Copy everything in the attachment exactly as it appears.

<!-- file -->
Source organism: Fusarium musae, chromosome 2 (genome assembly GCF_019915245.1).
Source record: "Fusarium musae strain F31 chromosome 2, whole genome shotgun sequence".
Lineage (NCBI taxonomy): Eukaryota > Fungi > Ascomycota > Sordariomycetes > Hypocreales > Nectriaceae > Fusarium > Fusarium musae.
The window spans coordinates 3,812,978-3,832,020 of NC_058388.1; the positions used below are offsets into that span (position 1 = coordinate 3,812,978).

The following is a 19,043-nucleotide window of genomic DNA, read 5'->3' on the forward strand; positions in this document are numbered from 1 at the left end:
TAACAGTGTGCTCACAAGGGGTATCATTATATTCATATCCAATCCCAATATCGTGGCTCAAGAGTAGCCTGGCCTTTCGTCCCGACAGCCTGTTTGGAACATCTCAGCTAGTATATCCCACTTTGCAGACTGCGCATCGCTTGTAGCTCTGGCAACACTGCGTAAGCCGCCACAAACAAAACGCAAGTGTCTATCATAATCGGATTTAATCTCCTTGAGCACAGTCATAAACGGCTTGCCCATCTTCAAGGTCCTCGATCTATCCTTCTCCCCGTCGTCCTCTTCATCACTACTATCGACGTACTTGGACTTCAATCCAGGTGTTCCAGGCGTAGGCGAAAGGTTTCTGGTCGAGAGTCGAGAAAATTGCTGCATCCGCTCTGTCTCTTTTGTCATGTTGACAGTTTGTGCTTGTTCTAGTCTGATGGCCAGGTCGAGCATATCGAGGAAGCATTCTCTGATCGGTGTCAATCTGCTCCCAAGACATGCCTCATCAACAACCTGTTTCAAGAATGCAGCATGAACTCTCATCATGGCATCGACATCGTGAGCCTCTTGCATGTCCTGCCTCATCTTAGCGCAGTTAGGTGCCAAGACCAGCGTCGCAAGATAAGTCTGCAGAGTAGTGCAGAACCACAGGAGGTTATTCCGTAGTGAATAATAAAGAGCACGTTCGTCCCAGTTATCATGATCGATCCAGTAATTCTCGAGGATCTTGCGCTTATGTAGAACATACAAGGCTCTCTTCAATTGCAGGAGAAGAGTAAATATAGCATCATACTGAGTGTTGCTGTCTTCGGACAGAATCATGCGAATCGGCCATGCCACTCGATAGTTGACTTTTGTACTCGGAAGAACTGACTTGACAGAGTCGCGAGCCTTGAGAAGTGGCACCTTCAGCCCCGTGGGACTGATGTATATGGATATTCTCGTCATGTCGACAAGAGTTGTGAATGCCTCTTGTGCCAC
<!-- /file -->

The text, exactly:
Source organism: Fusarium musae, chromosome 2 (genome assembly GCF_019915245.1).
Source record: "Fusarium musae strain F31 chromosome 2, whole genome shotgun sequence".
Lineage (NCBI taxonomy): Eukaryota > Fungi > Ascomycota > Sordariomycetes > Hypocreales > Nectriaceae > Fusarium > Fusarium musae.
The window spans coordinates 3,812,978-3,832,020 of NC_058388.1; the positions used below are offsets into that span (position 1 = coordinate 3,812,978).

The following is a 19,043-nucleotide window of genomic DNA, read 5'->3' on the forward strand; positions in this document are numbered from 1 at the left end:
TAACAGTGTGCTCACAAGGGGTATCATTATATTCATATCCAATCCCAATATCGTGGCTCAAGAGTAGCCTGGCCTTTCGTCCCGACAGCCTGTTTGGAACATCTCAGCTAGTATATCCCACTTTGCAGACTGCGCATCGCTTGTAGCTCTGGCAACACTGCGTAAGCCGCCACAAACAAAACGCAAGTGTCTATCATAATCGGATTTAATCTCCTTGAGCACAGTCATAAACGGCTTGCCCATCTTCAAGGTCCTCGATCTATCCTTCTCCCCGTCGTCCTCTTCATCACTACTATCGACGTACTTGGACTTCAATCCAGGTGTTCCAGGCGTAGGCGAAAGGTTTCTGGTCGAGAGTCGAGAAAATTGCTGCATCCGCTCTGTCTCTTTTGTCATGTTGACAGTTTGTGCTTGTTCTAGTCTGATGGCCAGGTCGAGCATATCGAGGAAGCATTCTCTGATCGGTGTCAATCTGCTCCCAAGACATGCCTCATCAACAACCTGTTTCAAGAATGCAGCATGAACTCTCATCATGGCATCGACATCGTGAGCCTCTTGCATGTCCTGCCTCATCTTAGCGCAGTTAGGTGCCAAGACCAGCGTCGCAAGATAAGTCTGCAGAGTAGTGCAGAACCACAGGAGGTTATTCCGTAGTGAATAATAAAGAGCACGTTCGTCCCAGTTATCATGATCGATCCAGTAATTCTCGAGGATCTTGCGCTTATGTAGAACATACAAGGCTCTCTTCAATTGCAGGAGAAGAGTAAATATAGCATCATACTGAGTGTTGCTGTCTTCGGACAGAATCATGCGAATCGGCCATGCCACTCGATAGTTGACTTTTGTACTCGGAAGAACTGACTTGACAGAGTCGCGAGCCTTGAGAAGTGGCACCTTCAGCCCCGTGGGACTGATGTATATGGATATTCTCGTCATGTCGACAAGAGTTGTGAATGCCTCTTGTGCCAC